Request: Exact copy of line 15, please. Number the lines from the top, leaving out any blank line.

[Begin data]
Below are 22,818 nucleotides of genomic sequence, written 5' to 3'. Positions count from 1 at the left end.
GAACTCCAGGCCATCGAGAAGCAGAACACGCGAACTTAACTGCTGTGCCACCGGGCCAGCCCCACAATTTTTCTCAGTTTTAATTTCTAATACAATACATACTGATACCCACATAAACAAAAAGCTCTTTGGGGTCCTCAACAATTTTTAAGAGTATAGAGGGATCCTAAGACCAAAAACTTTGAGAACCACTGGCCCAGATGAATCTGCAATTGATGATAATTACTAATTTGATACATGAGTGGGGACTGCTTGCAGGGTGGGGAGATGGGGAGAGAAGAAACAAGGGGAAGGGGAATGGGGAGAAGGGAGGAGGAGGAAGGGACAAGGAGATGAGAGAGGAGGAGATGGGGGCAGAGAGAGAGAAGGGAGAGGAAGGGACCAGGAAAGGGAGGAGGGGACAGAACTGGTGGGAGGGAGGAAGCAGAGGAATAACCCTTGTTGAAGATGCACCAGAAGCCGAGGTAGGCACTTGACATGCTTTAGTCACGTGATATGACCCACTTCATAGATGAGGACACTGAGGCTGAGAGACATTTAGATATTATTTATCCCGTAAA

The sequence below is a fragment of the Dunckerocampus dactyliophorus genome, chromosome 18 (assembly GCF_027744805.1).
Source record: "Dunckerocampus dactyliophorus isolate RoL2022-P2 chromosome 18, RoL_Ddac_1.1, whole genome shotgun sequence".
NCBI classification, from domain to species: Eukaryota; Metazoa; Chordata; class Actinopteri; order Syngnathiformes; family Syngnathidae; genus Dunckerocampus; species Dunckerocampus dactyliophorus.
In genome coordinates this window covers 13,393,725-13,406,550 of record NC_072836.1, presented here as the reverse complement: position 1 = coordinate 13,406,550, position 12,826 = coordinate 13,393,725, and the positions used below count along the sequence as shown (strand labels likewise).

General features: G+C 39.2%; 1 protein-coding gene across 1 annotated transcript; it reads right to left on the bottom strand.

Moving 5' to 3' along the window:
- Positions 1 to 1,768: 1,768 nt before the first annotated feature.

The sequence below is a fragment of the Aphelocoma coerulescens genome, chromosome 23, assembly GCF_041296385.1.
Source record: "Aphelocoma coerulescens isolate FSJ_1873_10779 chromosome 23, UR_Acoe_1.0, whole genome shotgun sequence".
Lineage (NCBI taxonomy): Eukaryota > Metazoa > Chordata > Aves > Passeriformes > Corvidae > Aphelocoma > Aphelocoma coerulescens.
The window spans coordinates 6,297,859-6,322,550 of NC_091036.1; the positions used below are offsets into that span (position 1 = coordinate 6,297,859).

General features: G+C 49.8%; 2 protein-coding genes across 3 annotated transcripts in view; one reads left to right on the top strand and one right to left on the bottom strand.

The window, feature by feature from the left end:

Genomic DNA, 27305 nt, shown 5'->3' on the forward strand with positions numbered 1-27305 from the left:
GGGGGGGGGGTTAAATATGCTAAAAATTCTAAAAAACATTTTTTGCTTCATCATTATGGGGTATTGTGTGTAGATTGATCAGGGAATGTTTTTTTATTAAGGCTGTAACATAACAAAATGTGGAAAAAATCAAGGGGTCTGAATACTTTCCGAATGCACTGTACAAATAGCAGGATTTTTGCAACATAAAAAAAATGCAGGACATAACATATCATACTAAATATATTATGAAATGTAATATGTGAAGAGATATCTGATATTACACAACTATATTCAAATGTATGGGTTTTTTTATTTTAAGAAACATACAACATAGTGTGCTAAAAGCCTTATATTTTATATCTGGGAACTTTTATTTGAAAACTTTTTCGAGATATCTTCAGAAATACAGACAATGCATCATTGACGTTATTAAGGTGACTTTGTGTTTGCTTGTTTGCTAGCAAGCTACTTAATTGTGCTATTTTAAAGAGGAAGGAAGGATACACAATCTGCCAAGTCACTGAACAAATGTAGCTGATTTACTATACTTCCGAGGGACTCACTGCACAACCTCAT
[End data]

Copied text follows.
The window, feature by feature from the left end: